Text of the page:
We already know that our brain and stomach is connected in some way. When we simply think about eating, our stomach releases enzymes that enable digestion. When we see our crush, we get ‘butterflies’ in our stomach, or when we’re stressed, our stomach ‘is in knots’. This is because our gut can pick up on our emotions. Thus, certain feelings in our brain (whether good or bad), can trigger other feelings in our gut.
You’ve probably heard the term ‘gut feeling’ before, right? Well, recent studies suggest it could be more than just a feeling. Researchers are now saying that we might have a “second brain” – in our gut. In the past few years, health experts have focused a lot on our digestive systems. We used to think that having a nice community of bacteria in our gut, meant that we won’t experience so much digestive problems. Now we know that these bacteria are responsible for much more. They influence not only digestion, but also other areas of our health, and even our mood. But there’s more to our gut that just bacteria: our second brain resides there too!
Lining your gastrointestinal (GI) tract, is the enteric nervous system (or ENS). It consists of two thin layers of more than 100 million nerve cells. As expected, its purpose includes the control digestion, secretion of enzymes, and many more. But why then, do scientists call it the second brain? Well, it cannot control your thoughts directly, but it is in almost constant communication with your main brain. Researchers are now discovering that there is a direct link between the brain and digestive issues, like irritable bowel syndrome (IBS), constipation, or other tummy troubles. While doctors used to think that emotional disorders (like anxiety and depression) lead to stomach trouble, they now think it’s the other way around: that stomach trouble leads to emotional disorders. This is because irritants in the GI tract send messages to your central nervous system, which in turn, affects your mood. So how has this changed treatment?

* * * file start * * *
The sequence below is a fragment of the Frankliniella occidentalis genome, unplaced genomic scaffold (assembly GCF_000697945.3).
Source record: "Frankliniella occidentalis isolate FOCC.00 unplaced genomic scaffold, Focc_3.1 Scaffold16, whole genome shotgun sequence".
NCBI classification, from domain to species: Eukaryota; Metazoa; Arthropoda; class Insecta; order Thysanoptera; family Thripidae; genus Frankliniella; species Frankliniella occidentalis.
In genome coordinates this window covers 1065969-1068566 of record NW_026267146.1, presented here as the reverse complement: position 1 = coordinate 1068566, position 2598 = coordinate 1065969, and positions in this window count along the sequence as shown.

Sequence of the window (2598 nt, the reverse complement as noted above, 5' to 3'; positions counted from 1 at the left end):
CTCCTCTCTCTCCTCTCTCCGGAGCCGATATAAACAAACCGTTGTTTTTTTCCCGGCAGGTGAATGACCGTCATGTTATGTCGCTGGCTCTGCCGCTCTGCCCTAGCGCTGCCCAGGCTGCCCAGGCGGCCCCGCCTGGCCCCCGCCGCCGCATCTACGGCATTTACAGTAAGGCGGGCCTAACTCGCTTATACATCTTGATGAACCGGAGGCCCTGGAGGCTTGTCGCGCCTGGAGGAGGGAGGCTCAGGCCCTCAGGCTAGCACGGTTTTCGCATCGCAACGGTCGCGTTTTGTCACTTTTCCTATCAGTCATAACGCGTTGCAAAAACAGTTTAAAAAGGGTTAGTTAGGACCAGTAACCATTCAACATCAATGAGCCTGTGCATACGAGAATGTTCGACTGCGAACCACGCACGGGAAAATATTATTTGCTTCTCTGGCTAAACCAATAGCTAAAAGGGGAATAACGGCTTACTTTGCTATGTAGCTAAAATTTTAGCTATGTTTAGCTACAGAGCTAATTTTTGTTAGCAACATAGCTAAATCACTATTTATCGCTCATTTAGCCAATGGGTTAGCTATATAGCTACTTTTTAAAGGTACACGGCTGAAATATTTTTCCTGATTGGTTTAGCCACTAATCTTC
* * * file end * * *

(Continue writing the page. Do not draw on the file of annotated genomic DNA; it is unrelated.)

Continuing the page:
Understanding the constant communication between your brain and your gut, means both of them could possibly be in need of treatment, should you experience either IBS or say, anxiety. Gastroenterologists can no longer focus on the GI tract only, and would need to consider the effect the one brain has on the ‘other’ brain.
Of course, seeing as we have a living community of bacteria in our gut too, researchers need to look at the system as a whole. Future research will focus on how our nervous system and gut bacteria interact, and how these interactions influence our health.
If you’ve been experiencing a troublesome tummy and could not find any other cause, perhaps it’s time to look at your stress or anxiety levels, as these could be the reason for your discomfort.